This is a fairly obvious reflection on 1 Corinthians 13:4-7. So much unloving behaviour flows from my felt need to protect myself and my own reputation. I need to look out for number one - how can I possibly have time for being loving? Even resentment or irritability can be traced back to fear about my own identity or the way others perceive me. By reckoning up the wrongs others have done me and meditating on them - which is resentment - I am really just reinforcing my sense of having been in the right myself. By reacting instantly with anger to the slightest crossing of my own will - which is irritability - I reinforce my sense of being at the centre of the universe.
I would need to be so secure, so totally certain that I didn't need to look out for myself, to love in the way the Scripture demands. I would need to really believe that my identity is secure in Christ. I would need to be sure that God sees me truly and loves me unconditionally.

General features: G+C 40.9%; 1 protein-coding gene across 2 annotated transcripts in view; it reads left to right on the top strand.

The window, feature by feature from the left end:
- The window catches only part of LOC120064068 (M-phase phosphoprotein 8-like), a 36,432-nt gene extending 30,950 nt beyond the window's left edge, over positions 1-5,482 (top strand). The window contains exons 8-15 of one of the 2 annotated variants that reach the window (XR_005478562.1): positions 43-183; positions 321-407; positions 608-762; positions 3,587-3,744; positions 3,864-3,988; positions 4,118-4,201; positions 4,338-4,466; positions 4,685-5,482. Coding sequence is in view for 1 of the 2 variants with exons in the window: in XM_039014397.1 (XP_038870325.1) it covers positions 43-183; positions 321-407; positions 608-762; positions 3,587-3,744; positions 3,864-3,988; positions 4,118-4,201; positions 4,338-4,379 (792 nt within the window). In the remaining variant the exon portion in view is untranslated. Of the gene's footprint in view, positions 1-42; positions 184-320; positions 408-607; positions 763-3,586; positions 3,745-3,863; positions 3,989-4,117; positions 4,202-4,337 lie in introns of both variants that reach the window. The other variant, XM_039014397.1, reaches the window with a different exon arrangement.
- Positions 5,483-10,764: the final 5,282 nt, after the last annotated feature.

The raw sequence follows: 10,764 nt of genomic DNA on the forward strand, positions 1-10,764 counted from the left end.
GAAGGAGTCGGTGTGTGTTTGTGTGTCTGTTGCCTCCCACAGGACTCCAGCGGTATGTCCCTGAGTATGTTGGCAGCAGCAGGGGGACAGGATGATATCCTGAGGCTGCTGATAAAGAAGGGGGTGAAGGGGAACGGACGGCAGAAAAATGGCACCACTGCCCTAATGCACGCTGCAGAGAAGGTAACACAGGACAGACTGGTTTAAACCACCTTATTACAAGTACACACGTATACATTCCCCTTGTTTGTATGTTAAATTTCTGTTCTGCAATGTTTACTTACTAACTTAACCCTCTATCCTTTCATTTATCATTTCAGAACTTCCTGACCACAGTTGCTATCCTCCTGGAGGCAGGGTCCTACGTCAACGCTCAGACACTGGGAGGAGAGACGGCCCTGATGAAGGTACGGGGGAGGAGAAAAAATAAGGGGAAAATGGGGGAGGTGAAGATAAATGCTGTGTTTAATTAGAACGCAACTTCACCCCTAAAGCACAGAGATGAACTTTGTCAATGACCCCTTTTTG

It reminds me a bit of Luther. Luther argued that mediaeval Catholicism had got people so busy chasing after their own justification that they were not able to love others. The money that should have gone to the poor went on indulgences; time that should have been devoted to service of others was wasted in pilgrimages. The Church had people so busy chasing righteousness that they didn't have time to be righteous! If justification were given by grace, on the other hand, and received only by faith - why, then people could be free to live a life of love.